For the existing system, the main program and functional block in Figure 1 can be achieved by automatic translation. The main program and functional block are translated to automatic components. We define the connectors for function calls. Software models are composed by these automatic components and connectors. The system model obtained by this method has kept the topology structure of software. This section introduces the IL instructions of PLC, defines the operational semantics of these instructions, and proposes the translation method and rules.
4.1. IL Instructions
In order to make this method more common, we choose IL language defined in IEC 61131-3 as the source code. IEC 61131-3 defines the modifier, function, and function block. Compared with other PLC languages, IL is more concise and assembly-like text language. IL language supports bool, integer, and float. The (current result) cr register stores current computing result. Some instructions are related to the value of cr.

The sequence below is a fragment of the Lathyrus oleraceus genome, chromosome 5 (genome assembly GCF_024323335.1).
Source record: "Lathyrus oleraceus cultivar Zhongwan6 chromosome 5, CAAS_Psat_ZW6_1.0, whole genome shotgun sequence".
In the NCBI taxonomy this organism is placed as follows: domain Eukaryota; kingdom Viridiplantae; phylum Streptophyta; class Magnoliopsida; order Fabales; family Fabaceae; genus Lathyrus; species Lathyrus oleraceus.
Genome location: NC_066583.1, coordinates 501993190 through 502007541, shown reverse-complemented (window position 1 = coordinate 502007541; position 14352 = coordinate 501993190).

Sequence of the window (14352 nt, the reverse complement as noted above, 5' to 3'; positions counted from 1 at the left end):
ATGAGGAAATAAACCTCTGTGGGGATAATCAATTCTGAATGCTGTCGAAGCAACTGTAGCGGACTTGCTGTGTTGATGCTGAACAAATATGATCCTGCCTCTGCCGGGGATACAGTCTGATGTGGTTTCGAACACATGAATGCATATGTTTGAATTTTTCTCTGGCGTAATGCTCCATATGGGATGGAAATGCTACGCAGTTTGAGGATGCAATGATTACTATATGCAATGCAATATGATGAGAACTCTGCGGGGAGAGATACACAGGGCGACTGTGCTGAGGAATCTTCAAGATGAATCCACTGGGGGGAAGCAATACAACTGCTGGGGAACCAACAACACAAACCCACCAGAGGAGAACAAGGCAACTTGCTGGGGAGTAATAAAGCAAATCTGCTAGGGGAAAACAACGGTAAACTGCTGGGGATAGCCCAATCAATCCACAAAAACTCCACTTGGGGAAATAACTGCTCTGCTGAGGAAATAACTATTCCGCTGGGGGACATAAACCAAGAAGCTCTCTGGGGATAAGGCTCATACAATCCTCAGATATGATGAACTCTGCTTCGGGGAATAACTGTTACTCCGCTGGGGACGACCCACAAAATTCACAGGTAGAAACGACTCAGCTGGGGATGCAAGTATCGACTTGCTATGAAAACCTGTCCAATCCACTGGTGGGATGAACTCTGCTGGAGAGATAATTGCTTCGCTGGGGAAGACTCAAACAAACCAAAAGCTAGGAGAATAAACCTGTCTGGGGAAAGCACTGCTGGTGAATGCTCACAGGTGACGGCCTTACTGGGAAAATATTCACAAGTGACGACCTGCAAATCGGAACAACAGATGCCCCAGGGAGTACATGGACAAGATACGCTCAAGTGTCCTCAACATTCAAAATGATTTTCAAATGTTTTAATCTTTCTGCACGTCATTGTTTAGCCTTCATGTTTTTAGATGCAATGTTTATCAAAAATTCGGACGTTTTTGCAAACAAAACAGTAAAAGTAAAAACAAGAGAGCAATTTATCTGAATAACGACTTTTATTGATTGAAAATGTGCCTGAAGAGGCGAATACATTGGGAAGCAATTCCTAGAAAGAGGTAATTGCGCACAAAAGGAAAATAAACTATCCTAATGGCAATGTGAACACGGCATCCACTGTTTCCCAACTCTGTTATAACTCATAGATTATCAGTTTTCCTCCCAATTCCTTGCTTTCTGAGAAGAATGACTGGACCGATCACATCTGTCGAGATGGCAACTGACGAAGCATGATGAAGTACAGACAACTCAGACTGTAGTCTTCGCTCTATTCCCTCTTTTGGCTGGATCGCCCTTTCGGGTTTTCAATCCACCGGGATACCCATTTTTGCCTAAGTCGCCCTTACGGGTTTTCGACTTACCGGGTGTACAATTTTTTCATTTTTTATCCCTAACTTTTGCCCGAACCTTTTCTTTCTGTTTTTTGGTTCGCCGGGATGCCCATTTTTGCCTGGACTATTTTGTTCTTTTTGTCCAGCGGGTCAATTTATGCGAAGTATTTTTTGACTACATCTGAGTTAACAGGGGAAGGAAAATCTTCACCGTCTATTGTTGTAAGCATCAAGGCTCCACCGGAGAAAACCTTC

Timer is implemented by hardware. IEC 61131-3 defines the timer as a system function call. When starting a timer, the program uses CAL instruction. Except for timer, other instructions are all real time independent. Our method models PLC POU as an atomic component. The calling of interrupt handler is similar to function call. (i)Bit logic instructions: AND, OR, XOR, and NOT. (ii)Set and reset instructions: S, R. (iii)Data load and transfer instructions: LD, ST. (iv)Logic control instructions: JMP, CAL, and RET. (v)Integer math instructions: ADD, SUB, MUL, DIV, and MOD. (vi)Comparison instructions: GT, GE, EQ, NE, LE, and LT.